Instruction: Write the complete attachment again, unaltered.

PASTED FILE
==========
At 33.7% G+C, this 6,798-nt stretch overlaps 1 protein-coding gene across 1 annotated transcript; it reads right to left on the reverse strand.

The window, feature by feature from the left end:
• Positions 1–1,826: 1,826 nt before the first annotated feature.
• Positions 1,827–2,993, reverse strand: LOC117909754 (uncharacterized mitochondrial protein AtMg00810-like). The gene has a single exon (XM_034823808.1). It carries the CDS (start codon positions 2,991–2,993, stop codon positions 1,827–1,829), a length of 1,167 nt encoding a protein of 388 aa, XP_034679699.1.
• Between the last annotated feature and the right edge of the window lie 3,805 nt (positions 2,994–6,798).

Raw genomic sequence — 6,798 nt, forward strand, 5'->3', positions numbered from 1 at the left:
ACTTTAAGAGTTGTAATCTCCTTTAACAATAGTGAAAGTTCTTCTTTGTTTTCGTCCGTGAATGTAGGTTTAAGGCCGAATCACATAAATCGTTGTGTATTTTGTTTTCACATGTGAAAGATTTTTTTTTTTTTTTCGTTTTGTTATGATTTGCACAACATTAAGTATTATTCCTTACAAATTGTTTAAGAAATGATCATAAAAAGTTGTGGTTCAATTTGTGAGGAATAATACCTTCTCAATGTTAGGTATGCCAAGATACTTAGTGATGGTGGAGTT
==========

At 33.7% G+C, this 6,798-nt stretch overlaps 1 protein-coding gene across 1 annotated transcript; it reads right to left on the reverse strand.

The window, feature by feature from the left end:
• Positions 1–1,826: 1,826 nt before the first annotated feature.
• Positions 1,827–2,993, reverse strand: LOC117909754 (uncharacterized mitochondrial protein AtMg00810-like). The gene has a single exon (XM_034823808.1). It carries the CDS (start codon positions 2,991–2,993, stop codon positions 1,827–1,829), a length of 1,167 nt encoding a protein of 388 aa, XP_034679699.1.
• Between the last annotated feature and the right edge of the window lie 3,805 nt (positions 2,994–6,798).

Raw genomic sequence — 6,798 nt, forward strand, 5'->3', positions numbered from 1 at the left:
ACTTTAAGAGTTGTAATCTCCTTTAACAATAGTGAAAGTTCTTCTTTGTTTTCGTCCGTGAATGTAGGTTTAAGGCCGAATCACATAAATCGTTGTGTATTTTGTTTTCACATGTGAAAGATTTTTTTTTTTTTTTCGTTTTGTTATGATTTGCACAACATTAAGTATTATTCCTTACAAATTGTTTAAGAAATGATCATAAAAAGTTGTGGTTCAATTTGTGAGGAATAATACCTTCTCAATGTTAGGTATGCCAAGATACTTAGTGATGGTGGAGTT